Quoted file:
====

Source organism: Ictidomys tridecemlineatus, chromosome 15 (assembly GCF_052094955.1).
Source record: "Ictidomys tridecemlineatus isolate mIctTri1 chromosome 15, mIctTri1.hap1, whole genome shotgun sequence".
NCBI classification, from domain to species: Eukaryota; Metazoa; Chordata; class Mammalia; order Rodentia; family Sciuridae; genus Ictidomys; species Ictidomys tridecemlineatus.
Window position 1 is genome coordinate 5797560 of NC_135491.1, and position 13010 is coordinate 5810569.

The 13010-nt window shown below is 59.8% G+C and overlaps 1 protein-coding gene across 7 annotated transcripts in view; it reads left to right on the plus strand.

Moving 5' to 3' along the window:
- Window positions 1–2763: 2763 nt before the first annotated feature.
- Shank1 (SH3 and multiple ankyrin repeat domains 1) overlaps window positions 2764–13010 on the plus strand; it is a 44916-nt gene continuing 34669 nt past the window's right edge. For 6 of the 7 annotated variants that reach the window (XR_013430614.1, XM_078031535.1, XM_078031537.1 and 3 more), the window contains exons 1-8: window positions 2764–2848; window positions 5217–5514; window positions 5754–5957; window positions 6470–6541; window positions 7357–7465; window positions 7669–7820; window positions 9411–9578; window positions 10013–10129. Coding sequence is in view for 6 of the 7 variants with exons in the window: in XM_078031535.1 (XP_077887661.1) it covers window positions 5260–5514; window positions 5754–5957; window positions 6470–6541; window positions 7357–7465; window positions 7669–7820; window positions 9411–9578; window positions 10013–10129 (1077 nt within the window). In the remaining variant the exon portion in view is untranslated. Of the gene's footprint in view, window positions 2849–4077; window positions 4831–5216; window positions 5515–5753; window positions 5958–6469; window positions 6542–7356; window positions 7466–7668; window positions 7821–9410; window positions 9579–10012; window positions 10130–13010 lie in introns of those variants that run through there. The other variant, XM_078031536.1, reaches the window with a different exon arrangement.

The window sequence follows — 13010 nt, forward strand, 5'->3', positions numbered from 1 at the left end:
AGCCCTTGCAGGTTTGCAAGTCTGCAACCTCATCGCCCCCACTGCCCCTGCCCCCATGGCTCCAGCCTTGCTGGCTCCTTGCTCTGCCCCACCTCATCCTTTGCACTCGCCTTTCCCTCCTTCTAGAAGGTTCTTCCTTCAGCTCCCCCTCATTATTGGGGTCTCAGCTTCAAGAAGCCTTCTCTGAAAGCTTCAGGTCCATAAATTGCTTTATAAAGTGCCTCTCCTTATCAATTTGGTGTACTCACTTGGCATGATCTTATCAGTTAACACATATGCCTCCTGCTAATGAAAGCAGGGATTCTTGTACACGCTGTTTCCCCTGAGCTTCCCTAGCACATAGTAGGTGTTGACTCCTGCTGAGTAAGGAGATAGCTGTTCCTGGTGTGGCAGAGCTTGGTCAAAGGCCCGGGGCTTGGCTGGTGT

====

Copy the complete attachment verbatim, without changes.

Source organism: Ictidomys tridecemlineatus, chromosome 15 (assembly GCF_052094955.1).
Source record: "Ictidomys tridecemlineatus isolate mIctTri1 chromosome 15, mIctTri1.hap1, whole genome shotgun sequence".
NCBI classification, from domain to species: Eukaryota; Metazoa; Chordata; class Mammalia; order Rodentia; family Sciuridae; genus Ictidomys; species Ictidomys tridecemlineatus.
Window position 1 is genome coordinate 5797560 of NC_135491.1, and position 13010 is coordinate 5810569.

The 13010-nt window shown below is 59.8% G+C and overlaps 1 protein-coding gene across 7 annotated transcripts in view; it reads left to right on the plus strand.

Moving 5' to 3' along the window:
- Window positions 1–2763: 2763 nt before the first annotated feature.
- Shank1 (SH3 and multiple ankyrin repeat domains 1) overlaps window positions 2764–13010 on the plus strand; it is a 44916-nt gene continuing 34669 nt past the window's right edge. For 6 of the 7 annotated variants that reach the window (XR_013430614.1, XM_078031535.1, XM_078031537.1 and 3 more), the window contains exons 1-8: window positions 2764–2848; window positions 5217–5514; window positions 5754–5957; window positions 6470–6541; window positions 7357–7465; window positions 7669–7820; window positions 9411–9578; window positions 10013–10129. Coding sequence is in view for 6 of the 7 variants with exons in the window: in XM_078031535.1 (XP_077887661.1) it covers window positions 5260–5514; window positions 5754–5957; window positions 6470–6541; window positions 7357–7465; window positions 7669–7820; window positions 9411–9578; window positions 10013–10129 (1077 nt within the window). In the remaining variant the exon portion in view is untranslated. Of the gene's footprint in view, window positions 2849–4077; window positions 4831–5216; window positions 5515–5753; window positions 5958–6469; window positions 6542–7356; window positions 7466–7668; window positions 7821–9410; window positions 9579–10012; window positions 10130–13010 lie in introns of those variants that run through there. The other variant, XM_078031536.1, reaches the window with a different exon arrangement.

The window sequence follows — 13010 nt, forward strand, 5'->3', positions numbered from 1 at the left end:
AGCCCTTGCAGGTTTGCAAGTCTGCAACCTCATCGCCCCCACTGCCCCTGCCCCCATGGCTCCAGCCTTGCTGGCTCCTTGCTCTGCCCCACCTCATCCTTTGCACTCGCCTTTCCCTCCTTCTAGAAGGTTCTTCCTTCAGCTCCCCCTCATTATTGGGGTCTCAGCTTCAAGAAGCCTTCTCTGAAAGCTTCAGGTCCATAAATTGCTTTATAAAGTGCCTCTCCTTATCAATTTGGTGTACTCACTTGGCATGATCTTATCAGTTAACACATATGCCTCCTGCTAATGAAAGCAGGGATTCTTGTACACGCTGTTTCCCCTGAGCTTCCCTAGCACATAGTAGGTGTTGACTCCTGCTGAGTAAGGAGATAGCTGTTCCTGGTGTGGCAGAGCTTGGTCAAAGGCCCGGGGCTTGGCTGGTGT